Since Scott Walker took office as governor of Wisconsin in 2011, he has faced the state’s bizarre “John Doe investigations”: witch hunts in search of a crime. They have expanded to include conservatives throughout the Badger State.
The tactics used in these investigations have often involved pre-dawn home raids by armed police officers. Those who are the subject of the investigations are prohibited, under force of law, from saying they are the subject of the state’s scrutiny to friends or family.
USA Today contributor Glen Harlan Reynolds, in a recent article entitled Wisconsin’s Dirty Prosecutors Pull A Putin, wrote that the use of the government to go after political opponents is something that one expects under a dictatorship–but not something that should be happening in the United States of America.
Advertisement - story continues below
A John Doe investigation, according to the statute, is a legal proceeding that a judge authorizes to investigate “any conduct that is prohibited by state law and punishable by fine or imprisonment or both.” It is like a grand jury investigation; but rather than falling on a jury of one’s peers to determine if there is likely criminal activity warranting prosecution, the entire process is overseen by a judge.
Wisconsin Democrats have consistently used it to go after Scott Walker under campaign finance laws. To date, they have failed; but they have also turned their guns to go after his supporters–and conservatives in general–in the state in search of any crime they can find. The key to the investigation going forward is finding an agreeable judge.
National Review’s David French, in his article Wisconsin’s Shame: “I Thought It Was a Home Invasion,” chronicles the case of Cindy Archer, an aide to Walker and one of the lead architects of Act 10 in 2011, Wisconsin’s Budget Repair Bill, which limited public-employee benefits and altered collective-bargaining rules for public-employee unions. She became the target of a John Doe investigation later that year. During the pre-dawn hours at her home (just months after the bill’s passage), she heard a loud pounding at the front door. Archer felt like her whole home was shaking. Her dogs began barking frantically.
Archer looked out to see a dozen officers at her front door with a battering ram and heard shouts commanding her to open the door. She was not dressed, and her body was in full view of police. French writes:
Some yelled at her to grab some clothes, others yelled for her to open the door. “I was so afraid,” she says. “I did not know what to do.” She grabbed some clothes, opened the door, and dressed right in front of the police.
The dogs were still frantic. “I begged and begged, ‘Please don’t shoot my dogs, please don’t shoot my dogs, just don’t shoot my dogs.’ I couldn’t get them to stop barking, and I couldn’t get them outside quick enough. I saw a gun and barking dogs. I was scared and knew this was a bad mix.”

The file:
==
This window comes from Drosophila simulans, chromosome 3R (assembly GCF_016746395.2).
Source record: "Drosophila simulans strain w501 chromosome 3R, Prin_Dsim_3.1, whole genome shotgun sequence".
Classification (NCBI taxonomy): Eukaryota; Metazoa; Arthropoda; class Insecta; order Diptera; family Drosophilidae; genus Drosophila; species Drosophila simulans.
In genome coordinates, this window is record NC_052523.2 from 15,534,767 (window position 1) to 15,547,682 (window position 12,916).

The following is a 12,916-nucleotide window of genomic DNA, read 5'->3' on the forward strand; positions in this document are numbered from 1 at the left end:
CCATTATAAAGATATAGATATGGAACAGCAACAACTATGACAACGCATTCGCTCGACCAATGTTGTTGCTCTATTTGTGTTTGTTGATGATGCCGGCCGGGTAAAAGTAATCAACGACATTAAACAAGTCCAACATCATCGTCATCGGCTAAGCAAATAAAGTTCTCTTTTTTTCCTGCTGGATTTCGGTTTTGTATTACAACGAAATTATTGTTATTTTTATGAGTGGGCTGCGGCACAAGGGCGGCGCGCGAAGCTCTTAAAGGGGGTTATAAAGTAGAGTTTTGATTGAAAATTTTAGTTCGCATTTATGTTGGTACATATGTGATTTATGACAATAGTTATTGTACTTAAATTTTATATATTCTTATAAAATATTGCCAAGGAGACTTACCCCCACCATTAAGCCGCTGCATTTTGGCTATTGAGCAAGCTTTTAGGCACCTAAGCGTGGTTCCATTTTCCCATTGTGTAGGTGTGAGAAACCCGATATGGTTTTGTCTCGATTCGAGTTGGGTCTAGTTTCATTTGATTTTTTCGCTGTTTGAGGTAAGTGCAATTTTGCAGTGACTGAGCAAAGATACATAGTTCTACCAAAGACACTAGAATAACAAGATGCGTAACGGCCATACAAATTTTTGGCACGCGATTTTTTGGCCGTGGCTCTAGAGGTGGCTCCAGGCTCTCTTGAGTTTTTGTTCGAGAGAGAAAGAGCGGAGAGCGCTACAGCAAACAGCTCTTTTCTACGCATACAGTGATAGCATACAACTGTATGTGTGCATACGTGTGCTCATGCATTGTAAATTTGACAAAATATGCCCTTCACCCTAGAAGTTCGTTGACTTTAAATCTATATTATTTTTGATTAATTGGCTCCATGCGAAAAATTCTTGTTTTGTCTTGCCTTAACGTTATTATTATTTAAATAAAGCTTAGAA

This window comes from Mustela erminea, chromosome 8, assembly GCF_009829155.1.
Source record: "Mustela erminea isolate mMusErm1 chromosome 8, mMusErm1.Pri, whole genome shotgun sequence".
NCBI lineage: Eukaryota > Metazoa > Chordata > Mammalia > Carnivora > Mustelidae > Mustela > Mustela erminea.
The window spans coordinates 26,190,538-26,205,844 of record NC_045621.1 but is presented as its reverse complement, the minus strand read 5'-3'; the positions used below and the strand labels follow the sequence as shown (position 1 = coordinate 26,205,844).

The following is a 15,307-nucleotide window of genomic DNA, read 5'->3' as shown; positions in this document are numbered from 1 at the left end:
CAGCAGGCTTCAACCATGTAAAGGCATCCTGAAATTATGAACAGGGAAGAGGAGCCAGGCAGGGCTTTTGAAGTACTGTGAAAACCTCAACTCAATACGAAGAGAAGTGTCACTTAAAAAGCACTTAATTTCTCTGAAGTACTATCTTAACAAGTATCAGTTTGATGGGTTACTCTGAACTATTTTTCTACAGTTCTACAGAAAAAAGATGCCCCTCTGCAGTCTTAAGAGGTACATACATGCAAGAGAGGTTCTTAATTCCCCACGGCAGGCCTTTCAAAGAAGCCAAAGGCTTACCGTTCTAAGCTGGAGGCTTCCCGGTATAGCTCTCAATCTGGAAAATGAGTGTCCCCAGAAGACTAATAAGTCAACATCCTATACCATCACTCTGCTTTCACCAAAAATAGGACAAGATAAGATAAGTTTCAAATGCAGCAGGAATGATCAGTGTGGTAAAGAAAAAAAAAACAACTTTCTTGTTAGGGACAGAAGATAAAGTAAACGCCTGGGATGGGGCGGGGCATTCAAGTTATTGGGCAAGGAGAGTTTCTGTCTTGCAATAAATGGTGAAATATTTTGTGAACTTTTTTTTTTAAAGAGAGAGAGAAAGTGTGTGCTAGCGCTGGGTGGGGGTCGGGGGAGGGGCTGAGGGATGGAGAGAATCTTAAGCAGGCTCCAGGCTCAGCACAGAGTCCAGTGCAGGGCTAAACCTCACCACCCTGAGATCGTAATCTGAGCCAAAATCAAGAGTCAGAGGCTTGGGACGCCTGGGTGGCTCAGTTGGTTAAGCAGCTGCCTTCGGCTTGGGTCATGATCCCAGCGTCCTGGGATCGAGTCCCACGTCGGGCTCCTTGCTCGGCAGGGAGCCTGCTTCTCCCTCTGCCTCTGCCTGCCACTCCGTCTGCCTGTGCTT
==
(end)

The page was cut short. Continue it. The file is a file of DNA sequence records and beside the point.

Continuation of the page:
The officers ordered her to sit on her couch while they searched her home. When she got up to get a cup of coffee, she was ordered to sit back down or be handcuffed. She was not allowed to call her lawyer; and she noticed a reporter outside, who she believed had clearly been tipped off about the raid.
Advertisement - story continues below
Having conducted an extensive search through her home, leaving her belongings scattered on the floor, the officers left, taking only her phone and laptop. Archer was not charged with any wrongdoing.
French covers other instances of these kinds of violent raids, when political opponents used the John Doe law to go in search of criminal conduct. Dozens of conservatives have been investigated in this matter. He notes:
Largely hidden from the public eye, this traumatic process, however, is now heading toward a legal climax, with two key rulings expected in the late spring or early summer.
The first ruling, from the Wisconsin supreme court, could halt the investigations for good, in part by declaring that the “misconduct” being investigated isn’t misconduct at all but the simple exercise of First Amendment rights.
The second ruling, from the United States Supreme Court, could grant review on a federal lawsuit brought by Wisconsin political activist Eric O’Keefe and the Wisconsin Club for Growth, the first conservatives to challenge the investigations head-on.
If the Court grants review, it could not only halt the investigations but also begin the process of holding accountable those public officials who have so abused their powers. But no matter the outcome of these court hearings, the damage has been done. In the words of Mr. O’Keefe, “The process is the punishment.”